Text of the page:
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Global White Supremacy and the Opening of Japan: An African American Perspective
Individual Paper Presenter(s)
Ronald K. Richardson
Boston University, United States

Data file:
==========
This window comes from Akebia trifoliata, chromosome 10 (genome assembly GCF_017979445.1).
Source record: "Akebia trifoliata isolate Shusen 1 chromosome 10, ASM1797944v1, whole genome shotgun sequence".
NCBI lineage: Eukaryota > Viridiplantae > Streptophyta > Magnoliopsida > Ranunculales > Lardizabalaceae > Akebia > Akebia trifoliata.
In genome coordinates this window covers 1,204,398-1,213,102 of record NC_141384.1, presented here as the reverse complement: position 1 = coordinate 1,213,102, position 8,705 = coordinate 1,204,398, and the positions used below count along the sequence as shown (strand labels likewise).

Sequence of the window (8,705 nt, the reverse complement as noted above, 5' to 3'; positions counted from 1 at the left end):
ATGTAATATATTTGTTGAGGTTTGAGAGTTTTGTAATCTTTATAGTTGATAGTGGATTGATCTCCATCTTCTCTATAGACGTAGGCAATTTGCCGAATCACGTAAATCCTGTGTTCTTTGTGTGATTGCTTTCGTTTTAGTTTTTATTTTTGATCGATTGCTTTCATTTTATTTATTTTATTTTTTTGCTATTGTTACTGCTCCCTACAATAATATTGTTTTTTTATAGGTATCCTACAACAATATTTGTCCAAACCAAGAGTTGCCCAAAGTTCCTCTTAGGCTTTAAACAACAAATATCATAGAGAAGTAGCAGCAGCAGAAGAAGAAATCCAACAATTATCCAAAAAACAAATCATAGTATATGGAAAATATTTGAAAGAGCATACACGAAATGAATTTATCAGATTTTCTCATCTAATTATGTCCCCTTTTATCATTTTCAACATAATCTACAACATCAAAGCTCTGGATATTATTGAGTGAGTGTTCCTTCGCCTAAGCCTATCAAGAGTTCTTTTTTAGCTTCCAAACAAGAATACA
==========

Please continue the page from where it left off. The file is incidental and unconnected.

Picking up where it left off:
The proposed paper conceptualizes the "Opening of Japan" in the context of the European and American attempt to impose white supremacy globally by military, economic, and cultural aggression against Asian and African peoples. This onslaught was characterized by the use of military force, but also by the imposition of western notions of race and a global racial hierarchy. I argue that global white supremacy was a movement at both the conscious and unconscious levels in support of the western autonomous self. The existence of that species of self required vast resources extracted from across the globe; and the psychological assurance of its universal legitimacy and appropriateness. Both dynamics drove white western imperialism and the racial oppression of black and Asian peoples. I argue that the "opening of Japan" is best seen as an episode in this movement. As such it included the resistance of the Tokugawa and then of the Meiji oligarchs to white westernization, including the drive to nationalize, industrialize and militarize, which entailed the suppression of alternative popular ideas of community and spirituality and the mobilization of the resources and energies of the people on behalf of the nation as conceived in the oppressive vision of the oligarchs from Satsuma and Choshu. In its fight against global white supremacy the Meiji government adopted its own version of the racial nation with destructive consequences for many Japanese and millions of Asians. In this context I place emphasis on the struggles between government and people over competing visions of nation.